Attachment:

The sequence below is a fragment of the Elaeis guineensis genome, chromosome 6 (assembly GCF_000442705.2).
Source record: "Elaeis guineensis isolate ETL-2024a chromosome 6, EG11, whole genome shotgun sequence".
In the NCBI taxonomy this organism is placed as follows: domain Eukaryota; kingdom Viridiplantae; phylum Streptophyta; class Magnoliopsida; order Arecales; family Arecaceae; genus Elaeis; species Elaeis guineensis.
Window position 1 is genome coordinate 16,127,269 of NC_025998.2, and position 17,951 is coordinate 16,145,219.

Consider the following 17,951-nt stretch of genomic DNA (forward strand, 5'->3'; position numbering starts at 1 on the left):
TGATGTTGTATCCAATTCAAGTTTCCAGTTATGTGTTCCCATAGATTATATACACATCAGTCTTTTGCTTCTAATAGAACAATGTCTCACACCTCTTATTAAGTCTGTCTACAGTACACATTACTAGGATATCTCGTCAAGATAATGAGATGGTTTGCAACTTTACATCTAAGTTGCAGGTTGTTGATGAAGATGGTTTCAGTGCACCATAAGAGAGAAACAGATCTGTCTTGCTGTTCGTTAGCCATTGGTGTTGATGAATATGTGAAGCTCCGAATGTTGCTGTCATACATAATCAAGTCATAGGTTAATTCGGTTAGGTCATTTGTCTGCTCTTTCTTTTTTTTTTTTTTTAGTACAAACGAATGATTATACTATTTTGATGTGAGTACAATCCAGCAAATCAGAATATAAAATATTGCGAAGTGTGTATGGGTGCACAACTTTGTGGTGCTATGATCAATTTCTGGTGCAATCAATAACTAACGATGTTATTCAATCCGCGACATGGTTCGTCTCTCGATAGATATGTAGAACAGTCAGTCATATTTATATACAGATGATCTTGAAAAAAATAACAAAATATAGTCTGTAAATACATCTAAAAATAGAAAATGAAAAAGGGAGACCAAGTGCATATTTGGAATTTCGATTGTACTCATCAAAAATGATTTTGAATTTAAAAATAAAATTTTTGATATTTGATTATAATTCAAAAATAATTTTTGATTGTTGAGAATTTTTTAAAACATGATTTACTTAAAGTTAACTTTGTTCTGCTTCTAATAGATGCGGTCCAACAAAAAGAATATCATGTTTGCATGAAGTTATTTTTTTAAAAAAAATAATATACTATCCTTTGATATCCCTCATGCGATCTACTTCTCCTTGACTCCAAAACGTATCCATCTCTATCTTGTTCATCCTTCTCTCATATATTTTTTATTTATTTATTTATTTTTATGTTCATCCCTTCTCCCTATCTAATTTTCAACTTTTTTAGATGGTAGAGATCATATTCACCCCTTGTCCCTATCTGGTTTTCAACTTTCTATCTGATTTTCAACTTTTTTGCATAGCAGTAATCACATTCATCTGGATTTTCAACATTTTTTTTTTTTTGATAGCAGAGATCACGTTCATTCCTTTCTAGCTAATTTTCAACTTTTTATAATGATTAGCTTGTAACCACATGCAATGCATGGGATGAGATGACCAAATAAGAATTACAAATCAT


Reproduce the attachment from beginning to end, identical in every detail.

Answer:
The sequence below is a fragment of the Elaeis guineensis genome, chromosome 6 (assembly GCF_000442705.2).
Source record: "Elaeis guineensis isolate ETL-2024a chromosome 6, EG11, whole genome shotgun sequence".
In the NCBI taxonomy this organism is placed as follows: domain Eukaryota; kingdom Viridiplantae; phylum Streptophyta; class Magnoliopsida; order Arecales; family Arecaceae; genus Elaeis; species Elaeis guineensis.
Window position 1 is genome coordinate 16,127,269 of NC_025998.2, and position 17,951 is coordinate 16,145,219.

Consider the following 17,951-nt stretch of genomic DNA (forward strand, 5'->3'; position numbering starts at 1 on the left):
TGATGTTGTATCCAATTCAAGTTTCCAGTTATGTGTTCCCATAGATTATATACACATCAGTCTTTTGCTTCTAATAGAACAATGTCTCACACCTCTTATTAAGTCTGTCTACAGTACACATTACTAGGATATCTCGTCAAGATAATGAGATGGTTTGCAACTTTACATCTAAGTTGCAGGTTGTTGATGAAGATGGTTTCAGTGCACCATAAGAGAGAAACAGATCTGTCTTGCTGTTCGTTAGCCATTGGTGTTGATGAATATGTGAAGCTCCGAATGTTGCTGTCATACATAATCAAGTCATAGGTTAATTCGGTTAGGTCATTTGTCTGCTCTTTCTTTTTTTTTTTTTTTAGTACAAACGAATGATTATACTATTTTGATGTGAGTACAATCCAGCAAATCAGAATATAAAATATTGCGAAGTGTGTATGGGTGCACAACTTTGTGGTGCTATGATCAATTTCTGGTGCAATCAATAACTAACGATGTTATTCAATCCGCGACATGGTTCGTCTCTCGATAGATATGTAGAACAGTCAGTCATATTTATATACAGATGATCTTGAAAAAAATAACAAAATATAGTCTGTAAATACATCTAAAAATAGAAAATGAAAAAGGGAGACCAAGTGCATATTTGGAATTTCGATTGTACTCATCAAAAATGATTTTGAATTTAAAAATAAAATTTTTGATATTTGATTATAATTCAAAAATAATTTTTGATTGTTGAGAATTTTTTAAAACATGATTTACTTAAAGTTAACTTTGTTCTGCTTCTAATAGATGCGGTCCAACAAAAAGAATATCATGTTTGCATGAAGTTATTTTTTTAAAAAAAATAATATACTATCCTTTGATATCCCTCATGCGATCTACTTCTCCTTGACTCCAAAACGTATCCATCTCTATCTTGTTCATCCTTCTCTCATATATTTTTTATTTATTTATTTATTTTTATGTTCATCCCTTCTCCCTATCTAATTTTCAACTTTTTTAGATGGTAGAGATCATATTCACCCCTTGTCCCTATCTGGTTTTCAACTTTCTATCTGATTTTCAACTTTTTTGCATAGCAGTAATCACATTCATCTGGATTTTCAACATTTTTTTTTTTTTGATAGCAGAGATCACGTTCATTCCTTTCTAGCTAATTTTCAACTTTTTATAATGATTAGCTTGTAACCACATGCAATGCATGGGATGAGATGACCAAATAAGAATTACAAATCAT